Barriers to Capital Accumulation and the Incidence of Child Labor
AbstractThe World Bank documents an inverse relationship between GDP per capita and child labor participation rates. We construct a life-cycle model with human and physical capital in which parents make a time allocation choice for their child. The model considers two features that have shown potential in explaining differences in states of development across nations. These are a minimum consumption requirement, and barriers to physical capital accumulation. We find the introduction of capital barriers alone is not enough to replicate the aforementioned observation by the World Bank. However, we find the interplay of a minimum consumption requirement and barriers to capital may enhance our understanding of child labor and the poverty of nations. Additionally, we find support for policies aimed at reducing capital barriers as a means to reduce child labor.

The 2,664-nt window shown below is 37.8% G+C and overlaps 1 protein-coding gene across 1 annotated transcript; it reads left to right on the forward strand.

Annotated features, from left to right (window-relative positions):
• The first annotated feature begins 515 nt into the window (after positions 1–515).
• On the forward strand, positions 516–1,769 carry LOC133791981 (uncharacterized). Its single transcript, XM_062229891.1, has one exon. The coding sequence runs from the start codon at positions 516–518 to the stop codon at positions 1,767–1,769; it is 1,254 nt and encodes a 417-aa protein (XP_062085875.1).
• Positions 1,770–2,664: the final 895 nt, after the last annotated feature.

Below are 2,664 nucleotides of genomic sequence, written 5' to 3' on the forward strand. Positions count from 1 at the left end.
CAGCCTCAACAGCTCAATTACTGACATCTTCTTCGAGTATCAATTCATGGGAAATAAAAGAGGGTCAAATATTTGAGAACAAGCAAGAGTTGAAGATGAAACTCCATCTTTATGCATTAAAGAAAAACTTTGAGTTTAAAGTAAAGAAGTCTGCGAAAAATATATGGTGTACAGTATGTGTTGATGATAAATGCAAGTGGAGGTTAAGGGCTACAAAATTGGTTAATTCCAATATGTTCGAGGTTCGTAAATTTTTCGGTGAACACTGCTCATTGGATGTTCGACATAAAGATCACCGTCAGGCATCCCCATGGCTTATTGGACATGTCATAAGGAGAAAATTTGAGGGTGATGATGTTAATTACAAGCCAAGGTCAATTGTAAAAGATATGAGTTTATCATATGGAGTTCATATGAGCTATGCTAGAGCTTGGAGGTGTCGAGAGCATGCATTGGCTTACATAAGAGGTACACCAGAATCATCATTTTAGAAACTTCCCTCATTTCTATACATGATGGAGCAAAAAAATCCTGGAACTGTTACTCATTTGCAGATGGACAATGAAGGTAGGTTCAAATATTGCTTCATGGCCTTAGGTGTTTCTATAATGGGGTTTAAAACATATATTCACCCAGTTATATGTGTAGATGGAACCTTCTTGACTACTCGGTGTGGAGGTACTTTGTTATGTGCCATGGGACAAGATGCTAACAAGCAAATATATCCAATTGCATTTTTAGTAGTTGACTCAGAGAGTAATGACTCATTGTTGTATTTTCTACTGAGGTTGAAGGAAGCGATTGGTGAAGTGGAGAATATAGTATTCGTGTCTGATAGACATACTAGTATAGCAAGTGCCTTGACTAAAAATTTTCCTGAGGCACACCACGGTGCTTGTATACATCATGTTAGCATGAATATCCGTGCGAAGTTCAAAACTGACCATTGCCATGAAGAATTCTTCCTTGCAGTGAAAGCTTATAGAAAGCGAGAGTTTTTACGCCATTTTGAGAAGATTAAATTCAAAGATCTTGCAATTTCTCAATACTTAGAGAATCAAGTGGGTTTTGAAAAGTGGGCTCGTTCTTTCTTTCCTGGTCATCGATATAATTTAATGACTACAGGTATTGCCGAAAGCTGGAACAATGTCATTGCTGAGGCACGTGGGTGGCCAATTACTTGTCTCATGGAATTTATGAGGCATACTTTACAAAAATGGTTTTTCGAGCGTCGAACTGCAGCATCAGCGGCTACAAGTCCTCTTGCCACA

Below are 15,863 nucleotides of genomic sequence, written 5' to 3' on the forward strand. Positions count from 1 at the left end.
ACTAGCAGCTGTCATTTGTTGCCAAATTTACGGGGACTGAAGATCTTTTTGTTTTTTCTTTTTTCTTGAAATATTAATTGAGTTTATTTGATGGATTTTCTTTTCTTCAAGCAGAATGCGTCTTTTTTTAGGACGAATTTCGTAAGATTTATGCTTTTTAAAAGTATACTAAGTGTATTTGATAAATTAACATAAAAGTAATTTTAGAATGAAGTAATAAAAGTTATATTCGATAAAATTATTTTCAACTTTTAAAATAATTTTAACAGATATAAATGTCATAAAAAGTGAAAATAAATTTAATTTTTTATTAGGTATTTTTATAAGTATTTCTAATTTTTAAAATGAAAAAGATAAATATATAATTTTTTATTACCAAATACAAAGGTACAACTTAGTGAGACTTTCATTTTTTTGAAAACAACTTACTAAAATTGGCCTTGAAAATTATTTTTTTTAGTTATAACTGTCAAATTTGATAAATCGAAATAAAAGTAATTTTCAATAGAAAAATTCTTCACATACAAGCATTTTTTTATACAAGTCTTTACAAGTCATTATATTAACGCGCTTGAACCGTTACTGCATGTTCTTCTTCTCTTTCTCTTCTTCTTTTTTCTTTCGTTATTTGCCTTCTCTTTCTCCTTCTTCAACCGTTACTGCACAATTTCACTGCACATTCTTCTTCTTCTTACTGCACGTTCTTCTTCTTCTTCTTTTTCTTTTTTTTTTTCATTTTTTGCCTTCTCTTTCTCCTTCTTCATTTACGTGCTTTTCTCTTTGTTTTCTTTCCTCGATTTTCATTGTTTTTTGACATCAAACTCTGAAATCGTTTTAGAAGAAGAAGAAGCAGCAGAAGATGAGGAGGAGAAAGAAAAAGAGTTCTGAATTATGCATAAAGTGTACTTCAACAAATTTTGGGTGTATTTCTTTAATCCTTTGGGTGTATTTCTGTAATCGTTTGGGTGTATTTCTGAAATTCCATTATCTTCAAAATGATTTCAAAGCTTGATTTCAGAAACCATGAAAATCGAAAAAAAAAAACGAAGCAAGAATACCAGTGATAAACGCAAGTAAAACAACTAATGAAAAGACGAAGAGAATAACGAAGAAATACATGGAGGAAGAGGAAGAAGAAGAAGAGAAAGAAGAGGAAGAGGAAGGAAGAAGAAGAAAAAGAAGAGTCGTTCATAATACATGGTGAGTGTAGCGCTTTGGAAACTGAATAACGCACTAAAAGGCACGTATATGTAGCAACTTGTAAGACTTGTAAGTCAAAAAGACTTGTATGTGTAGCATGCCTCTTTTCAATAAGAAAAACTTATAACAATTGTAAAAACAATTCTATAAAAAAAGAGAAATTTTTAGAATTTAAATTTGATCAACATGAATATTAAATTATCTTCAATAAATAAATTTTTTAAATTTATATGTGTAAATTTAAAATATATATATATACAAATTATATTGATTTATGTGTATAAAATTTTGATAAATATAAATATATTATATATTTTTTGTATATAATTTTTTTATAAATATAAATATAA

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Bibliographic InfoPaper provided by International Monetary Fund in its series IMF Working Papers with number 05/220.
Date of creation: 01 Nov 2005
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Other versions of this item:
- Richard C. Barnett & Marco A. Espinosa-Vega, 2011. "Barriers to Capital Accumulation and the Incidence of Child Labor," DEGIT Conference Papers c016_014, DEGIT, Dynamics, Economic Growth, and International Trade.
- NEP-ALL-2006-03-05 (All new papers)
- NEP-DEV-2006-03-05 (Development)
- NEP-PBE-2005-10-26 (Public Economics)
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